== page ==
In the context of my work for the local Repair Café I was asked to weld a handle onto a cooking pot. As I knew this is generally possible, I accepted the challenge to find a way to solve this.
I have seen people doing this in the past so I new it is possible, but all these people were experienced welders, not like me welding things just for hobby. After some experimenting (and creating some hole in pots) I found a reasonable way to weld a solid handle to a thin walled pot.
Please note that in order to get reasonable result TIG welding is required! Other welding methods like MIG, MAG or stick-welding (MMA) will not work. Spot welding might work, but was not followed up due to the lack of proper equipment.
The pot was a 0.6mm steel pot with a massive handle. The handle was originally hump welded to the pot. A short investigation showed that handle was designed for a pot with a smaller diameter and was welded only with the outer sides to the pot, not with the humps as designed.
- TIG welder with programmable welding time
- round bar (copper, steel) to absorb heat
- Training objects from the local scrap dealer
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Step 1: First Try: Spotwelding
The first idea was to spot weld the handle back to the pot. As I do not have a proper spot weld equipment, I tried my stud welder pistol to achieve some results. Unfortunately this did not lead to a usable result, as most of the energy was dissipated between the copper electrode and the handle and not between the handle and the pot. As a result, the handle got somewaht molten surface the place where it touched the electrode. The handle came off the pot more or less immediately.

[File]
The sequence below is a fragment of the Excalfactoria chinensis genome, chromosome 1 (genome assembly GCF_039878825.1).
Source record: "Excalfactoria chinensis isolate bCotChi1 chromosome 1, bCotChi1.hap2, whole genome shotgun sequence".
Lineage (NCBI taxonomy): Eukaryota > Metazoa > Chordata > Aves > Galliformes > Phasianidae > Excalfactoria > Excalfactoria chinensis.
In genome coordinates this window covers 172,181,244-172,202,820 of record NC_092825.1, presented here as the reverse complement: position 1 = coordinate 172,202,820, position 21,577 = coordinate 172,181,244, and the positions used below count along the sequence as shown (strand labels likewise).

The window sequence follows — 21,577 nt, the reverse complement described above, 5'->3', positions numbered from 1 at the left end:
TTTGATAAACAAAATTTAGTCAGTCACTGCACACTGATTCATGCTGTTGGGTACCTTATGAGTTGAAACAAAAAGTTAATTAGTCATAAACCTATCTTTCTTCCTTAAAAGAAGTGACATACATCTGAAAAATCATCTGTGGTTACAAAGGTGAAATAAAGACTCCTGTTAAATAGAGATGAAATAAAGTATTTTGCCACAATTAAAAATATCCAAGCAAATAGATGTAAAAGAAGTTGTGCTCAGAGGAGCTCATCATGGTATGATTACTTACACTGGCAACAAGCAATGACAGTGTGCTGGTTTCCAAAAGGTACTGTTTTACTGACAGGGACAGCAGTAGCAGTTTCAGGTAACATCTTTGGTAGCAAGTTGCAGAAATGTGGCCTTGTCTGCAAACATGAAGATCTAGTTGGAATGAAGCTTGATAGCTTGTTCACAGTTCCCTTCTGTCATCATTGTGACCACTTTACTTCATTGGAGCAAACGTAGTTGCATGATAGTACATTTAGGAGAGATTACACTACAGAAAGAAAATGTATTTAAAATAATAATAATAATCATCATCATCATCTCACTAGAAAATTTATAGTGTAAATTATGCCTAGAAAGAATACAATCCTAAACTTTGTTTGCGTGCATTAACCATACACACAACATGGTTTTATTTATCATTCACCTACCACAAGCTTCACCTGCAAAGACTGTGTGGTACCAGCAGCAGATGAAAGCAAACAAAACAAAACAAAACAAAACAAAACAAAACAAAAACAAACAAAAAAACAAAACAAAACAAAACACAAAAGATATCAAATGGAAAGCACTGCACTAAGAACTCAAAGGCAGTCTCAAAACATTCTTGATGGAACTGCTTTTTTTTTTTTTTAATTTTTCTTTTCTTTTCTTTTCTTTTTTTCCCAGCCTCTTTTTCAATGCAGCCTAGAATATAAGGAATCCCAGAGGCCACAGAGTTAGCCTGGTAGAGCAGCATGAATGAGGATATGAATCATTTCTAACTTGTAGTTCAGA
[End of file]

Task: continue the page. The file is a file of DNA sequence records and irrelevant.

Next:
Step 2: Second Try: TIG Welding
I once observed a trained welder how he did TIG weld a handle to a pot. He used a timer in his welder to weld with high energy for a very small amount of time. So that was the approach I chose.
To find the correct settings, I obtained some old pots from the scrap dealer to train. The settings which worked well for me were:
Welding current : 200A
Welding time: 0.4 seconds
pre gas: 0.5 seconds
post gas: 5 seconds
The biggest problem is the thin walled pot itself. You will make nice holes in it before you know it. To prevent this from happening the are two measures to be taken:
1. dissipate the heat at the inside of the pot.
2. meld the handle, not to pot
To dissipate the heat, I put a copper bar with some copper mesh inside the pot, serving as electrode for the welding process. This can be steel as well. To prevent the thin pot from getting holes, the welding torch should primary meld the material of the handle. This molten steel should than flow to the pot and melt the wall of the pot and connect to it. If the distance between the handle and the pot is to big, you will need some filler material, e. g. by putting a steal wire between then. The pictures should give an impression how the needle was positioned.
Step 3: The Result
After making some holes in the testing objects I found usable parameters, knowing there would still be a chance to created some holes.
I fixed each handle with two spots welds. After cleaning the welding spots from the inside and the outside with acid, the results looked okay. The pot will not win a beauty contest anymore, but can serve its purpose for some additional years (hopefully…).